people reaching for raw eggs to represent who is at risk for salmonellosis

Who is at Risk for Salmonellosis?

Salmonellosis is an infection of the Salmonella bacteria and is one of the most common foodborne illnesses in the U.S. The symptoms of salmonellosis can appear in as little as six hours or as many as 36 hours after infection. The amount of bacteria that actually gets into the gastrointestinal tract plays a role in how quickly you get sick -- as well as how sick you get. 

The most common symptoms include diarrhea, abdominal cramping, fever, muscle pains, and headache. This may last as long as a week. Generally, the best thing to do is to simply keep your nutrition up and stay hydrated, while riding out the illness. Taking antidiarrheals can actually make diarrhea go on longer, although it may be less severe. On the other hand, taking antibiotics is generally not recommended for healthy adults, as it can result in an extended duration of carrying the bacteria. Here is a look at who is most at risk for developing salmonellosis.

High-Risk Populations

The exception to the antibiotic rule is in special populations: elderly folks, infants, and those with a compromised immune system. In these, salmonellosis can be fatal and often requires hospitalization. In these instances, doctors often administer antibiotics, as well as intravenous fluids to reduce dehydration.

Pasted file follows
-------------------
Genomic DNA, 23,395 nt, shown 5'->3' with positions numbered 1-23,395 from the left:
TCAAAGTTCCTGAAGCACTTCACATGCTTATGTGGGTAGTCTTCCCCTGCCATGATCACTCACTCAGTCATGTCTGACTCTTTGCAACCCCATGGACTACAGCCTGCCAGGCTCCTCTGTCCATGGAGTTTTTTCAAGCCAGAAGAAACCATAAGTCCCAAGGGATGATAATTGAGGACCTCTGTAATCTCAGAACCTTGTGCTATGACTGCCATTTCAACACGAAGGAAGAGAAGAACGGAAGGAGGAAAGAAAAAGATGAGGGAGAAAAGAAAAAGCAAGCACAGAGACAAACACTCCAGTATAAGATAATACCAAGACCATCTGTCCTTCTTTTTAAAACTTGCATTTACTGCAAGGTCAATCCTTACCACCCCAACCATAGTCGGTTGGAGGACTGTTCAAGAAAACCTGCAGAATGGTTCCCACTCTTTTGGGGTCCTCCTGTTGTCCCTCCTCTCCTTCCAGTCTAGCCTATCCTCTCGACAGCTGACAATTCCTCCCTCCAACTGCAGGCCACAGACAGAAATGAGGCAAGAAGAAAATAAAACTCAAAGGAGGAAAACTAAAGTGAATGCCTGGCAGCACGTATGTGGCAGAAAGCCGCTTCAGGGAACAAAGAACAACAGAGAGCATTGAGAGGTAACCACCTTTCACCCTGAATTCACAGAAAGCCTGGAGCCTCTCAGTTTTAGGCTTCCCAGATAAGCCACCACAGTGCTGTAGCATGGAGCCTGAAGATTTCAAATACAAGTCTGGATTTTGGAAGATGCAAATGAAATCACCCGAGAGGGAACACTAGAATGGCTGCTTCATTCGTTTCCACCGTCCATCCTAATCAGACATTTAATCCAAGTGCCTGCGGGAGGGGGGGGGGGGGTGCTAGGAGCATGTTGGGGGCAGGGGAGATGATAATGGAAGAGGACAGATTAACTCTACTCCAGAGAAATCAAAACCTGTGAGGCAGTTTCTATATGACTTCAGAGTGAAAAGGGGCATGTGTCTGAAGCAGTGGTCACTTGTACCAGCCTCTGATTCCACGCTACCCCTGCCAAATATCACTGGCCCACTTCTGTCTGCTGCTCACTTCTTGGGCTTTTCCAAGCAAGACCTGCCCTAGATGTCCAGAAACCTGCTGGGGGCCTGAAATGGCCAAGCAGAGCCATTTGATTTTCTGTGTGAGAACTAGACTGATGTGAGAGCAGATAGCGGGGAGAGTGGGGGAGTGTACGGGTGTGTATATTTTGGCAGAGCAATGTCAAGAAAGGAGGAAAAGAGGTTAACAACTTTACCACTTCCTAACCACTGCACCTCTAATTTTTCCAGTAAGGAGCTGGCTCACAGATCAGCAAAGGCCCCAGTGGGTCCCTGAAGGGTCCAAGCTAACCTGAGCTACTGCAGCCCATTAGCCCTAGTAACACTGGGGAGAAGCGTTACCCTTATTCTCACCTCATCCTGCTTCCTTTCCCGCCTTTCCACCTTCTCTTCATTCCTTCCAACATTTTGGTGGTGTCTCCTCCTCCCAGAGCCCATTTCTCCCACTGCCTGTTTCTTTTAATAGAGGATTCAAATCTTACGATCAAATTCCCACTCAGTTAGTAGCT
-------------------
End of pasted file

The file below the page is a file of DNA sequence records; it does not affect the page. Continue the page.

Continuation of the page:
Disorders that may affect the immune system make you more likely to contract salmonellosis -- particularly as a lesser amount of the bacteria can create an infection more easily. These include HIV/AIDS, sickle cell disease, and malaria. Additionally, certain medications such as corticosteroids or those taken to help reduce the chances of rejection following an organ transplant may increase the risk. 

Risk Factors

For these people, salmonellosis is a greater risk than the general public. However, just about everyone is at risk for salmonellosis. It is prevalent in animals, thus it can make it into your kitchen from the supermarket. Having certain pets, such as birds or lizards, can make it more likely that you will contract salmonellosis. 

It also travels in feces, so not washing your hands carefully after cleaning animal stool out of your yard, changing a diaper, or going to the bathroom may be more hazardous than gross. Still, developing countries tend to have higher rates of illness, because of the lack of sanitation. Thus, traveling to these areas may increase your risk. 

Medication Risks

The reason such a high amount of bacteria is necessary to cause infection is because the stomach acid can actually kill small amounts of bacteria before they stake their claim in the epithelial cells of the stomach. Some inflammatory bowel diseases can make the stomach less able to resist because the lining of the stomach is so damaged. This increases the chances of Salmonella taking hold. Even if you suspect you have plenty of stomach acid because of frequent heartburn, you may be lowering your belly’s ability to fight off Salmonella by taking lots of antacids, since they cut down on stomach acid. Recent or frequent use of antibiotics also destroys the good gut bacteria, making it less able to fight off the bad. 

Last Updated: November 07, 2016